Jane Stewart: I was married for 31 years to a now retired man. He remarried and had a child at 55. He now collects more per month for her than I collect from his work years. Doesn’t seem right. Is it?

Larry Kotlikoff: Social Security rules can be inequitable and capricious, not to mention ridiculously complex. The more I learn about the details of the system, the more I believe in my own alternative, spelled out at The Purple Social Security Plan. You are free to endorse it if you’d like.

Diane M. Smith: I was married for 15 years (1966-1981) and have never remarried. I’m told I can claim benefits on my ex’s Social Security. I am 65 and will reach full retirement age in April 2013.

Larry Kotlikoff: This is true. But if you haven’t taken your own retirement benefit up until now, consider waiting until 70 to do this. At 66, when you’ll reach full retirement age, you should apply for your spousal benefit and you’ll get half of your ex’s full retirement benefit. Even if you have already taken your own retirement benefit, you should still wait until 66 to apply for a spousal benefit. That way, it won’t be permanently reduced. But a warning: what you’ll get will be less than half of his full retirement benefit. It will equal a) half of his full retirement benefit less b) your full retirement benefit. This “excess spousal benefit” will be zero if your own full retirement benefit exceeds half of his.

Judy: I was born in 1951. At what age can I start taking Social Security benefits? I am still working full time. My husband is 70 and receiving Social Security benefits and is working full time. Am I eligible for spousal benefits as well?

Larry Kotlikoff: You can start receiving retirement benefits at age 62. Be forewarned: there is an “earnings test.” If you earn more than $14,640 this year, your benefits will be reduced, potentially to zero. But — any reduction in benefits will be recorded and used to raise your benefits after full retirement. So the earnings test is not really something to worry about. If you haven’t reached full retirement age, however, think twice (or many times) before taking benefits early. You’ll be forced to take both your spousal and your retirement benefits early and both will be permanently reduced. Our software, which costs $40, can tell you what strategy will get you the highest lifetime benefits.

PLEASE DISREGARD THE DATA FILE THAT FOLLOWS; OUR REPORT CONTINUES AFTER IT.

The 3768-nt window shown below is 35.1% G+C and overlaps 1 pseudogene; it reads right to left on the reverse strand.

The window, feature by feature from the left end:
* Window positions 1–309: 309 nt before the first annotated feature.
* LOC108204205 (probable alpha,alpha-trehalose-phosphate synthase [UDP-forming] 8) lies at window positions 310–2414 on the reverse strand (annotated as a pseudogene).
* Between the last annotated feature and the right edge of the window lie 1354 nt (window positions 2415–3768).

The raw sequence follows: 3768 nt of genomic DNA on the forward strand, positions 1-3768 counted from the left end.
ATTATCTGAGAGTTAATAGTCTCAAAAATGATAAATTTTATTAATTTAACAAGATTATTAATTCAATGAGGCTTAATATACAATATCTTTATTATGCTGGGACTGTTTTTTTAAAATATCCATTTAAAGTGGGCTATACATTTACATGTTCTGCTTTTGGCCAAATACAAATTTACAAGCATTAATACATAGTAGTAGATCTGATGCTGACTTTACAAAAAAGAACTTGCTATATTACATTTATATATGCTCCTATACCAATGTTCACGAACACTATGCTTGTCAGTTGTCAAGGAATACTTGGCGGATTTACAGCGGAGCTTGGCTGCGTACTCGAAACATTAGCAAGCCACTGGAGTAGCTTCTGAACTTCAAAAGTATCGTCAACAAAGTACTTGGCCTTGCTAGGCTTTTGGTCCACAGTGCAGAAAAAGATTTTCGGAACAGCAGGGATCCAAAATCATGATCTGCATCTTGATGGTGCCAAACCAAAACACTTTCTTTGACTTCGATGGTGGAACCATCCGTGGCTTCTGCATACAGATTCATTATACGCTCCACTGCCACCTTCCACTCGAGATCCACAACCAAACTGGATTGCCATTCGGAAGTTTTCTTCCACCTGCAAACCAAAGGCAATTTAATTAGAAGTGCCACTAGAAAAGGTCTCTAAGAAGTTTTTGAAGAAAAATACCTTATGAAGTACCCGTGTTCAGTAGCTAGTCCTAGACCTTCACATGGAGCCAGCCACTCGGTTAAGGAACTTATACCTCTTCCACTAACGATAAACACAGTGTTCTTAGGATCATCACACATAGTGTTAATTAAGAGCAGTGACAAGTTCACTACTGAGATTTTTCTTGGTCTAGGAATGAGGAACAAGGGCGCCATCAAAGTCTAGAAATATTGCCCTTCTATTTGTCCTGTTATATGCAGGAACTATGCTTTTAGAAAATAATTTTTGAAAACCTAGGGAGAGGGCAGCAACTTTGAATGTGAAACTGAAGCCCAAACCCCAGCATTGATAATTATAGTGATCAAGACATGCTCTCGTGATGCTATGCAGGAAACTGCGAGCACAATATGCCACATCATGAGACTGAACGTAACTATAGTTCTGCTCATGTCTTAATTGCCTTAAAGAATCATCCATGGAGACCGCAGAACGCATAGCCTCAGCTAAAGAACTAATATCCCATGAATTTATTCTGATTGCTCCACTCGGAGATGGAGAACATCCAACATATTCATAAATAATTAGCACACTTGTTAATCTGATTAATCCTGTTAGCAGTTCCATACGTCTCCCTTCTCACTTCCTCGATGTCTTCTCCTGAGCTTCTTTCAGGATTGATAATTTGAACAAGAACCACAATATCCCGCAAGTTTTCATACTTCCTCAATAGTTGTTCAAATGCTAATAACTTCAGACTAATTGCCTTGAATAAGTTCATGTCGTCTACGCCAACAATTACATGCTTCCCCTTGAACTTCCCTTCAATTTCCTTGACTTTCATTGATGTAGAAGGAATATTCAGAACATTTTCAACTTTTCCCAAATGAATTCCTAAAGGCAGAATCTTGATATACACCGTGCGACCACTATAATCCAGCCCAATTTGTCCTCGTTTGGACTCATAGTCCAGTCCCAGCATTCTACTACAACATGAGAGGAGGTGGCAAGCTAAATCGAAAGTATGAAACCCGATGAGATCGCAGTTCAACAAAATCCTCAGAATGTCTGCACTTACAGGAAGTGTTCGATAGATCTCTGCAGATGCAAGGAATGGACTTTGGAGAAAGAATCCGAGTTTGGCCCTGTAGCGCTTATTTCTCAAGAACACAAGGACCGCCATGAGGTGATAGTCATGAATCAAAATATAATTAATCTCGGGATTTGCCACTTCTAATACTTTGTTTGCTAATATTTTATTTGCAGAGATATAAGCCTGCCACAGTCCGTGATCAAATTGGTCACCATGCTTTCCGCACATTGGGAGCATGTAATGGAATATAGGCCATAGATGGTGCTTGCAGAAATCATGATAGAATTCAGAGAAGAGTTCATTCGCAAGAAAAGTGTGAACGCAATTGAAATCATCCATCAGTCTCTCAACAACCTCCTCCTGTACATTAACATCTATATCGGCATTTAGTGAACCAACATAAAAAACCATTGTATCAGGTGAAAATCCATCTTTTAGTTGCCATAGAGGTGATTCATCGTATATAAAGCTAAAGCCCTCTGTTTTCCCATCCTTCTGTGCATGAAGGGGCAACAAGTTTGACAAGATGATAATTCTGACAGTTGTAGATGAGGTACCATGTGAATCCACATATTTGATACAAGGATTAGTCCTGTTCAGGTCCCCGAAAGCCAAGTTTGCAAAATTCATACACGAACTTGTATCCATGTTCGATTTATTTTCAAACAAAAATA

Lawrence: I am a widower who was and is a stay-at-home dad. I have been dependent on my wife’s income since our first and only child was born. This was the best and only way we had to care for our child. My wife was the bread winner of the family. My wife passed away six years ago of cancer at age 50. I was 51 and our child was 10. I and my child got survivors’ benefits through the last six years. When my child turned 16 last year, my benefit was stopped. My child still gets the benefit until finishing high school, as you know. My question is: Am I still eligible for benefits since I was dependent on my wife’s income? The Social Security Administration did not let me know if I was since they weren’t aware of my dependency from 1995 to the present.

Larry Kotlikoff: You will be eligible for a survivor benefit when you reach 60, but you should consider waiting to full retirement age to collect it because it will then be about 30 percent higher each year for the rest of your life. Very sorry for your loss.

Deborah: I am a second wife with a third after me. As far as Social Security goes from my ex, who among us has a claim? Of the three wives, I was married the longest at 14 years. Just wondering.

Larry Kotlikoff: All three ex wives can collect spousal and survivor benefits provided they were married ten years and 1 second prior to getting divorced. So, yes, you can collect benefits — spousal, while your ex is still kicking — and survivor benefits after he dies.

This entry is cross-posted on the Rundown — NewsHour’s blog of news and insight.